approved, probably at the board's February meeting, copies of
documents would cost 25¢ a page plus the cash equivalent of the
time it takes a staff member to prepare the material.
addition to receiving the proposed policy changes, the board, at
a meeting on Jan. 28, also
the design for Forwood Elementary School, which will be totally
renovated during the 2004-05 academic year;
the final version of a policy governing use of school facilities
and equipment by outside organizations; and
update which showed progress toward fulfilling the district's
long-term strategic plan.
of acting, as had been expected, upon the simple revision of the
freedom-of-information policy published in the meeting agenda, which would have set a
15¢-a-page fee, the board was presented a more extensive rewrite
by staff lawyer Ellen Cooper and agreed to hold off a final
determination for a month.
proposed revision, Cooper said, is not intended to restrict
access to information that is in the public domain. "We want to
be responsive to the public, as long as it does not take away
staff time from our primary mission, which is education," she
recently was designated to be the district's Freedom of
Information Act officer, replacing Wendy Lapham, the public
information officer, who formerly had that duty.
pointed out that state law said public agencies "shall" impose
"a reasonable charge" to recover costs of complying with
freedom-of-information requests. "Twenty-five cents per page is
well within what already has been determined to be a reasonable
fee," she said.
neighboring district, which she did not identify, charges 50¢
and the state Supreme Court's going rate is $1, she said.
Delaware Department of Education, on the other hand, does not
charge "unless they have a voluminous request," she said. Until
now, Brandywine has not charged unless the material was
delivered on electronic disc or tape, in which case $1 was
charged. The proposed revised policy would retain that fee.
member Thomas Lapinski asked how many freedom-of-information
requests were received in 2003 and how many pages of material
were involved. Cooper said she did not have that information,
but would be able to ascertain at least the number of requests.
from the public spoke to the issue at the sparsely-attended
member David Adkins questioned whether 25¢ would be "enough to
cover the time it takes for [a staff member] to find the
document, walk to the machine, make copies and walk back."
detailed accounting along those lines is required by sections of
the proposed revised policy dealing with documents and records
containing confidential information as well as data deemed in
the public domain. Cooper said an example would be salary
records which contain, in addition to the salary, which is
public information, the person's Social Security number, which is considered
cases, a staff member would have to review such a document
before it is released. A copy upon which the confidential
material can be blacked out would have to be made and a second copy made so that it is
rendered totally unreadable.
formula for determining the fee for doing that is to multiply
the time it takes by the employee's hourly wage rate or the
hourly equivalent of his or her salary.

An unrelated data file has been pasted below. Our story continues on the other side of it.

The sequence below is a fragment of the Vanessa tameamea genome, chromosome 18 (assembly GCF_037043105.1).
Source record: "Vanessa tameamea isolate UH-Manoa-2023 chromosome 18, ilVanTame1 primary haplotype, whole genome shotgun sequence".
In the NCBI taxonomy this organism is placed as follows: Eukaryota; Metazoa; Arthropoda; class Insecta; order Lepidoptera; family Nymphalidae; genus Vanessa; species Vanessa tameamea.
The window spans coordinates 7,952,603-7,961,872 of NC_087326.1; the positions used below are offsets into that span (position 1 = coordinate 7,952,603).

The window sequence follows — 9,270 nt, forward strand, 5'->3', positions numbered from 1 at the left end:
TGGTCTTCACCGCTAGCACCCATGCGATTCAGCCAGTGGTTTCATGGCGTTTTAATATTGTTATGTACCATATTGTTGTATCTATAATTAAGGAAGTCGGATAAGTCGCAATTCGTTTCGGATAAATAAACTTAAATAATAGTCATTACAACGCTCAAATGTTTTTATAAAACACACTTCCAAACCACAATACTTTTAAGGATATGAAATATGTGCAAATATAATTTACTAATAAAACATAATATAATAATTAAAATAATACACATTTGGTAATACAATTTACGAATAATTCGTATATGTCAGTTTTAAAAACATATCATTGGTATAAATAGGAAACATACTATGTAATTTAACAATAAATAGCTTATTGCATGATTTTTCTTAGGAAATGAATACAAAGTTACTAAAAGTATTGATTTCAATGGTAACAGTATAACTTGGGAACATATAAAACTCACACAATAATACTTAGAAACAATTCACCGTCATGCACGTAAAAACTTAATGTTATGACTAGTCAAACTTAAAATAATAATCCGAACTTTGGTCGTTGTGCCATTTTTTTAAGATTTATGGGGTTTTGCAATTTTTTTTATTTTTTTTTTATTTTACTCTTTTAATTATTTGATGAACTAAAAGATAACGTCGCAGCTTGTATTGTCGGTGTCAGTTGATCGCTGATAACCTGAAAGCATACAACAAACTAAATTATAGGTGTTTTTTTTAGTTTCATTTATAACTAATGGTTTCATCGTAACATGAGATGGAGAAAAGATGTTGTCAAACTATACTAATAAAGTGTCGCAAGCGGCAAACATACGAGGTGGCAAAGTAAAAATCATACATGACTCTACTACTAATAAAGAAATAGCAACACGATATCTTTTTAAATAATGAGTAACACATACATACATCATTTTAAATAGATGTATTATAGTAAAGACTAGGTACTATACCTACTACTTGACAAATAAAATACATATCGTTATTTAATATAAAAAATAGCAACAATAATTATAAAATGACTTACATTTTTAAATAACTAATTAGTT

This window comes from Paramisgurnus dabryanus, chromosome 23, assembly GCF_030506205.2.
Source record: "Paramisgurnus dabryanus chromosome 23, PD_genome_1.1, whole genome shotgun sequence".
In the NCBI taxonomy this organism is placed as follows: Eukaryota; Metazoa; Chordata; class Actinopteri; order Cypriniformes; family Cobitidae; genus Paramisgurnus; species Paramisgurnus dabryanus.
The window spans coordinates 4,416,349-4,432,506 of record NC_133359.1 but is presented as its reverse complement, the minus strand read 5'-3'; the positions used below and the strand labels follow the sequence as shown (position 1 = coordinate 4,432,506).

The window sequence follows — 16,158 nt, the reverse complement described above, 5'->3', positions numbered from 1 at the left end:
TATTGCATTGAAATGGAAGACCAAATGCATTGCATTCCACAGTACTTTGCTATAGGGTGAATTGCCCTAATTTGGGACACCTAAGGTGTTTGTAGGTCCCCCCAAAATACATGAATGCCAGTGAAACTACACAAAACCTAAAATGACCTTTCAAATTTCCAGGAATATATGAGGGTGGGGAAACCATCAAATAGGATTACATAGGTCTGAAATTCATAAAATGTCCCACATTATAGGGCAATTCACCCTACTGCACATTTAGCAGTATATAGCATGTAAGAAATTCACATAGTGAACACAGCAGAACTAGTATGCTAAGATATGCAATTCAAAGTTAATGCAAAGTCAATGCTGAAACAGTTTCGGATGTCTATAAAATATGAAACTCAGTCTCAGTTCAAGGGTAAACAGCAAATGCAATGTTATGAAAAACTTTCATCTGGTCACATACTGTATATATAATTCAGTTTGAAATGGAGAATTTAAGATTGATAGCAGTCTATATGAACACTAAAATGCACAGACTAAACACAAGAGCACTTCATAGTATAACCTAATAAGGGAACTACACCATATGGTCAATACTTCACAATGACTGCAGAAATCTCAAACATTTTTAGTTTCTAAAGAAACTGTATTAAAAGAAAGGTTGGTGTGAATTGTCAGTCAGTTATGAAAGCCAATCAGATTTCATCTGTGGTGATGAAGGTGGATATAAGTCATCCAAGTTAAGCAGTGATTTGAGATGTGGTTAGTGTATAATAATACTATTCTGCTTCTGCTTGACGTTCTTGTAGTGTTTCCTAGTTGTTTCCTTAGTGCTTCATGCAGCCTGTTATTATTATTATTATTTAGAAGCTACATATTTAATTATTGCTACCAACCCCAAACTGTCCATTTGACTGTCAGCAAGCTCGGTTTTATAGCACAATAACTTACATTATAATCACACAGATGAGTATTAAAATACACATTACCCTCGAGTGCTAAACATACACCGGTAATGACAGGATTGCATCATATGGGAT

facilities-use policy, which has evolved over a long time,
establishes a uniform arrangement by which outside groups can
make use of school rooms, auditoriums and gymnasiums for such
things as meetings, sports and other activities. It also
establishes rental fees for their use and enables the school
board to designate, upon request, governmental and nonprofit
organizations as qualified to use the facilities without charge.
features of the Forwood school design include separate driveways
areas for busses and private vehicles, a kindergarten wing with
its own outdoor play area, and a sloped roof to accommodate
heating, air conditioning and other mechanical elements. The
new traffic pattern was described by architect Perry Willis as
also being a boon to the crowds that turn out on Saturdays when
the property in North Graylyn Crest "becomes a soccer mecca."
said that, for security purposes, there will be additional
and that the area underneath an
elevated building wing will be fenced. A new sprinkler system
will be installed and the building, which was constructed in
1962, brought into compliance with all current building codes.
strategic plan update showed that the district is well ahead of
its goal of providing full-day kindergarten to children deemed
to be 'at risk'. The 2003 goal was to have been 38% of such
children, but the proportion actually enrolled is 58%.
one of the 70 teachers newly hired for this academic year is
teaching in the subject area in which she or he majored in
college. There are now 28 nationally certified teachers employed
by the district and four others have left after achieving
Brandywine's starting salary for new teachers with a bachelor's
degree is $33,357, which is higher than the five other public
school districts in New Castle County, but ranks 28th among 36
districts surveyed. The other districts are in neighboring areas
of Pennsylvania, Maryland and New Jersey. At the high end of the
scale -- a teacher with a master's degree and 15 years of
experience -- Brandywine stood 22nd, outranked in New Castle
County by only the Colonial district, which was 21st.